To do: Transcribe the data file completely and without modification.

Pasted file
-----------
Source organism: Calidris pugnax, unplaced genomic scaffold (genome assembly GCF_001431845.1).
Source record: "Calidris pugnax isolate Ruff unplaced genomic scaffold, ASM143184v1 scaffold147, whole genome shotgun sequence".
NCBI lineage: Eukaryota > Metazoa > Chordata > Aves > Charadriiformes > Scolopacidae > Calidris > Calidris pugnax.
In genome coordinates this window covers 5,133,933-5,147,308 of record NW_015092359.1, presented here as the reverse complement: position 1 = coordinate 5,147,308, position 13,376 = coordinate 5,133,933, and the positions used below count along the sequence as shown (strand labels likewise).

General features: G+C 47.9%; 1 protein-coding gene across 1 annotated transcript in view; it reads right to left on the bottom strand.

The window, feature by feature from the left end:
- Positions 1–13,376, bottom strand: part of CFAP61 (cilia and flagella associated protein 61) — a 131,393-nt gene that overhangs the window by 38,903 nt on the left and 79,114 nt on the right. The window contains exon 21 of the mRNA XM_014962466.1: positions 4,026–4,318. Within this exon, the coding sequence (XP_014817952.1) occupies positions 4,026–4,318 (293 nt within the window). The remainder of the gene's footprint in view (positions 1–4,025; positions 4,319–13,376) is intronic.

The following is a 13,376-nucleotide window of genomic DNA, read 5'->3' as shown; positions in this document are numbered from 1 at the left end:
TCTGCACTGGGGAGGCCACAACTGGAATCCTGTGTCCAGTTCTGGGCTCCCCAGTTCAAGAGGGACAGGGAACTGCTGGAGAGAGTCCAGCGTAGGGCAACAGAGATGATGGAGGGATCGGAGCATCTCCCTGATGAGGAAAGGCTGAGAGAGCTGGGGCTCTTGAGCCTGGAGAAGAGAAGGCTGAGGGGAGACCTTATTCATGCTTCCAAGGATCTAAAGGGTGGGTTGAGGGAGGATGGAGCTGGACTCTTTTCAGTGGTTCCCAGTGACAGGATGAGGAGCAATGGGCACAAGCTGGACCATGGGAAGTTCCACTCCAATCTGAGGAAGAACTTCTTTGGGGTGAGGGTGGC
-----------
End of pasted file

Source organism: Calidris pugnax, unplaced genomic scaffold (genome assembly GCF_001431845.1).
Source record: "Calidris pugnax isolate Ruff unplaced genomic scaffold, ASM143184v1 scaffold147, whole genome shotgun sequence".
NCBI lineage: Eukaryota > Metazoa > Chordata > Aves > Charadriiformes > Scolopacidae > Calidris > Calidris pugnax.
In genome coordinates this window covers 5,133,933-5,147,308 of record NW_015092359.1, presented here as the reverse complement: position 1 = coordinate 5,147,308, position 13,376 = coordinate 5,133,933, and the positions used below count along the sequence as shown (strand labels likewise).

General features: G+C 47.9%; 1 protein-coding gene across 1 annotated transcript in view; it reads right to left on the bottom strand.

The window, feature by feature from the left end:
- Positions 1–13,376, bottom strand: part of CFAP61 (cilia and flagella associated protein 61) — a 131,393-nt gene that overhangs the window by 38,903 nt on the left and 79,114 nt on the right. The window contains exon 21 of the mRNA XM_014962466.1: positions 4,026–4,318. Within this exon, the coding sequence (XP_014817952.1) occupies positions 4,026–4,318 (293 nt within the window). The remainder of the gene's footprint in view (positions 1–4,025; positions 4,319–13,376) is intronic.

The following is a 13,376-nucleotide window of genomic DNA, read 5'->3' as shown; positions in this document are numbered from 1 at the left end:
TCTGCACTGGGGAGGCCACAACTGGAATCCTGTGTCCAGTTCTGGGCTCCCCAGTTCAAGAGGGACAGGGAACTGCTGGAGAGAGTCCAGCGTAGGGCAACAGAGATGATGGAGGGATCGGAGCATCTCCCTGATGAGGAAAGGCTGAGAGAGCTGGGGCTCTTGAGCCTGGAGAAGAGAAGGCTGAGGGGAGACCTTATTCATGCTTCCAAGGATCTAAAGGGTGGGTTGAGGGAGGATGGAGCTGGACTCTTTTCAGTGGTTCCCAGTGACAGGATGAGGAGCAATGGGCACAAGCTGGACCATGGGAAGTTCCACTCCAATCTGAGGAAGAACTTCTTTGGGGTGAGGGTGGC